Bruce Gladden Presents Distinguished Lecture

May 19, 2015

Bruce Gladden
Bruce Gladden

Bruce Gladden selected to present at Texas A&M 2015 Distinguished Lecture Series

Dr. Bruce Gladden, Humana-Germany-Sherman Distinguished Professor of Exercise Physiology in the College of Education’s School of Kinesiology, was selected to represent Auburn University at the Texas A&M Department of Health and Kinesiology’s 6th Annual Distinguished Lecture Series. This year’s theme was Health, Kinesiology and Sport Management in the SEC, featuring one speaker from each of the 14 SEC schools.

The lecture series took place April 7 and 8 on the Texas A&M campus in College Station, Texas. Over 3,500 people, primarily students, attended the lectures. As many as 325 people have viewed the talks online. Each year, the Department of Health & Kinesiology at Texas A&M invites leaders in the fields of health education, kinesiology, sport management, and physical activity to present their research to faculty and current students.

“It was a great honor,” Gladden stated. “We had leading scholars from every SEC school, and I had the honor of representing Auburn.”

Dr. Gladden’s lecture, “Lactate in Health and Disease,” focused on four major points: (1) Lactate is always the end product of glycolysis, (2) Lactate response to exercise, (3) Lactate accumulation is often not caused by a lack of oxygen, and (4) Lactate metabolism in cancer.

Although it is often misunderstood, blood lactate is not simply a “bad” dead-end waste product.  Although lactate likely plays a role in muscle fatigue during high intensity exercise, it does not cause muscle soreness and muscle damage. Also, while a lack of oxygen will cause muscle and blood lactate levels to rise, rising levels is most often the result of causes other than oxygen. Lactate is a product of glucose (blood sugar) and glycogen (muscle sugar) breakdown.  Once formed, however, lactate is a fuel that is distributed throughout the body and utilized for energy by most tissues.  Recently, there has been a surge in interest in the role of lactate in tumor metabolism.  Interestingly, cancer researchers have turned to exercise physiology and biochemistry for insights into the basics of lactate metabolism.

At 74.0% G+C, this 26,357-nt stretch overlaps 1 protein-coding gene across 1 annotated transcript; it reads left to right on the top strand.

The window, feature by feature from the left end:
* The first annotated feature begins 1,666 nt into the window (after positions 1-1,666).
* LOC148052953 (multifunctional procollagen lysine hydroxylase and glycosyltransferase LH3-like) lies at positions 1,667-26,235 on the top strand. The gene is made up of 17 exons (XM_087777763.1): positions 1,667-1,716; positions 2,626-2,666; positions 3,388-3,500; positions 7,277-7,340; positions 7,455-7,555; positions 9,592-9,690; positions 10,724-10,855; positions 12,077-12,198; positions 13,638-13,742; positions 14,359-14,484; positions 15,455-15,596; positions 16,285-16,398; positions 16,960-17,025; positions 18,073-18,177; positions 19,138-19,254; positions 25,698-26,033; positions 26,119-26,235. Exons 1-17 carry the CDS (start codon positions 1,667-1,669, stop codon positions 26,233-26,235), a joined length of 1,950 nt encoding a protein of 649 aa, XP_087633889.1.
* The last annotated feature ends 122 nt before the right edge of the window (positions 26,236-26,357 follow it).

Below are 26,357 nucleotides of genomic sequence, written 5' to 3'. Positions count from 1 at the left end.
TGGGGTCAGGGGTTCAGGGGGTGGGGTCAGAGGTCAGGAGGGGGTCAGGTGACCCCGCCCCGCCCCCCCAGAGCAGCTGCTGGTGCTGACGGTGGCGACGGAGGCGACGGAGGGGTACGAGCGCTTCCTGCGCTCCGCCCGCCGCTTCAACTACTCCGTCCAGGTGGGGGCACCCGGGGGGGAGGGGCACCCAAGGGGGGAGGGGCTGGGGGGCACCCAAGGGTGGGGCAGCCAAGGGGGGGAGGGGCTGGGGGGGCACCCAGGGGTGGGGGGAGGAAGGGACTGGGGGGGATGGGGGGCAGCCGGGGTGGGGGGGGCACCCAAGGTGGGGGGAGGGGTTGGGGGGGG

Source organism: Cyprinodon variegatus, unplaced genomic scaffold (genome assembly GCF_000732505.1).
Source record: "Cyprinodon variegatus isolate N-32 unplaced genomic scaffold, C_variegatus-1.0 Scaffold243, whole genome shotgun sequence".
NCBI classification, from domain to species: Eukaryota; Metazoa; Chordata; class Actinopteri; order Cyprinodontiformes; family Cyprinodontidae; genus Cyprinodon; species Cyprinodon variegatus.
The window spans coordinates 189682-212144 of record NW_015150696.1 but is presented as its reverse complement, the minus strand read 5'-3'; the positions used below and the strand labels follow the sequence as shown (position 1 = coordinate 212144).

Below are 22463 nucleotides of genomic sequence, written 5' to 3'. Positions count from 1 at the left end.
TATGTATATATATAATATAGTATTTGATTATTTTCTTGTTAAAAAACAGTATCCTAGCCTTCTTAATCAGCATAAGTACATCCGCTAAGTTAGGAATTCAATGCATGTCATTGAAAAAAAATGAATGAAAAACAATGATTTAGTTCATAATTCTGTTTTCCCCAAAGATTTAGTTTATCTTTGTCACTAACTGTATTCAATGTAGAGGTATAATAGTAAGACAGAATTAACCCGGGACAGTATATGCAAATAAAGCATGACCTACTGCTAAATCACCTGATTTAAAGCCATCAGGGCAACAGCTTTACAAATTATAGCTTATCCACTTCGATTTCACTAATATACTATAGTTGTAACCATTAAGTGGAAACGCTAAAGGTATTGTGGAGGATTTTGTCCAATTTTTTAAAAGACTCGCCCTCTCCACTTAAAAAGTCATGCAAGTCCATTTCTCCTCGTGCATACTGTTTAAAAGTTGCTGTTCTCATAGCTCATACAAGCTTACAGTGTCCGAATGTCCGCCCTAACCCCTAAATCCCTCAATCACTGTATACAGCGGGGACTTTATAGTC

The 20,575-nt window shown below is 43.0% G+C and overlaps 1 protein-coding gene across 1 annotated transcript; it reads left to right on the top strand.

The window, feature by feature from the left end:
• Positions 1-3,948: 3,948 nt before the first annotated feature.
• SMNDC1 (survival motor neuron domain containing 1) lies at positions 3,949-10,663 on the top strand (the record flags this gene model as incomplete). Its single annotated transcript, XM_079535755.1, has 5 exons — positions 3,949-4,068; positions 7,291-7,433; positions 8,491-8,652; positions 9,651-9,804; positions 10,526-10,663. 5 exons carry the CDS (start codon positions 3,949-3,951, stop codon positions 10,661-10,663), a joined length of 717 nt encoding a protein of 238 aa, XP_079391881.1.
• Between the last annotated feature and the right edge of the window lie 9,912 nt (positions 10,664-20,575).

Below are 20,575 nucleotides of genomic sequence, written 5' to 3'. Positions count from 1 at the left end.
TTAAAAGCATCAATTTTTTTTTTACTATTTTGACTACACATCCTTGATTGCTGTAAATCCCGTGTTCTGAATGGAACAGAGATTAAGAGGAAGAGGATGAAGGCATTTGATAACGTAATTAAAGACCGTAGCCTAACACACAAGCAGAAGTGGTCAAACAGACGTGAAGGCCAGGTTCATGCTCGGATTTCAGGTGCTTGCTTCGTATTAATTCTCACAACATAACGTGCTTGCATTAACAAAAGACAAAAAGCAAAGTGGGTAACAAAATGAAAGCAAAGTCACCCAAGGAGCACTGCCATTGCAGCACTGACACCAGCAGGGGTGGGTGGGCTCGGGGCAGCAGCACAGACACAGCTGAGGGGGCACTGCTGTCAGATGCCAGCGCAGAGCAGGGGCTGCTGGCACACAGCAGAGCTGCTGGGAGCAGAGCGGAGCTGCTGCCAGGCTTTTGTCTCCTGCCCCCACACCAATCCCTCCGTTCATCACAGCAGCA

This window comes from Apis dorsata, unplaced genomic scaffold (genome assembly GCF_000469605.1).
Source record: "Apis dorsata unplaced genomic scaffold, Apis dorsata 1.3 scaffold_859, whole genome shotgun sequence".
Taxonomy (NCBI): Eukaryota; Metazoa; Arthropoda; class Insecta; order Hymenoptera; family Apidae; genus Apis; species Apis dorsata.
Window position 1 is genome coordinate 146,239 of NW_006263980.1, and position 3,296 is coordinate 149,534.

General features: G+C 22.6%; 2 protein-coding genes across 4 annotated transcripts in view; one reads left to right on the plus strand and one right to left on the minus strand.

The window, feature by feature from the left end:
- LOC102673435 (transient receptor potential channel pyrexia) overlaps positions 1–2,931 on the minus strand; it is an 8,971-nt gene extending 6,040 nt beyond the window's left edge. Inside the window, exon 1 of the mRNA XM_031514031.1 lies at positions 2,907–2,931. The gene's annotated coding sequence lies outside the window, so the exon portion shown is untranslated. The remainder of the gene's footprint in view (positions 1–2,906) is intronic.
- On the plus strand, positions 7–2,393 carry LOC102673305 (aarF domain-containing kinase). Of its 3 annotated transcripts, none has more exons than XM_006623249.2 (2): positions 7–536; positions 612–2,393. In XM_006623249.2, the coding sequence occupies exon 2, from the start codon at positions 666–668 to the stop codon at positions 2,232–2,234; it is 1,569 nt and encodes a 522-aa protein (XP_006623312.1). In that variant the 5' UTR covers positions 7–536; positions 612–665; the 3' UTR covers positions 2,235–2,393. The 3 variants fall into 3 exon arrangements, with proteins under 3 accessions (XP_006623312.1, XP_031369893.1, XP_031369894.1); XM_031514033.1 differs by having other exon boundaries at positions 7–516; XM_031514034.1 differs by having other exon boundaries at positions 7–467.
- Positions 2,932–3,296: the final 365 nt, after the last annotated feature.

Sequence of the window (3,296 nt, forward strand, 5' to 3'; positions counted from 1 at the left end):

Dr. Gladden has also studied the role of lactate in predicting sport performance. “At high exertion, you arrive at a work rate where levels of lactate in the blood rise rapidly,” said Gladden. “This is the lactate threshold, and it correlates with endurance performance.”

Dr. Gladden has evaluated distance runners, sprinters, and regular students. He was cited by USA Swimming in 2009 on lactate clearance testing. With Gladden’s insight, USA Swimming determined that using lactate clearance testing to guide cool-downs was not beneficial, because blood lactate will peak within ten minutes post-exercise and decline naturally, reaching baseline within an hour in most athletes, regardless of whether there is a cool-down exercise or not.

Dr. Gladden is also the current Editor-in-Chief of the American College of Sports Medicine’s flagship journal, Medicine & Science in Sports & Exercise®. He has an international reputation in the field of exercise physiology with more than 100 cited publications, an H-index of 34, and more than 4,000 citations to those publications, according to Google Scholar. For his work, he was selected as one of the distinguished lecturer speakers this year.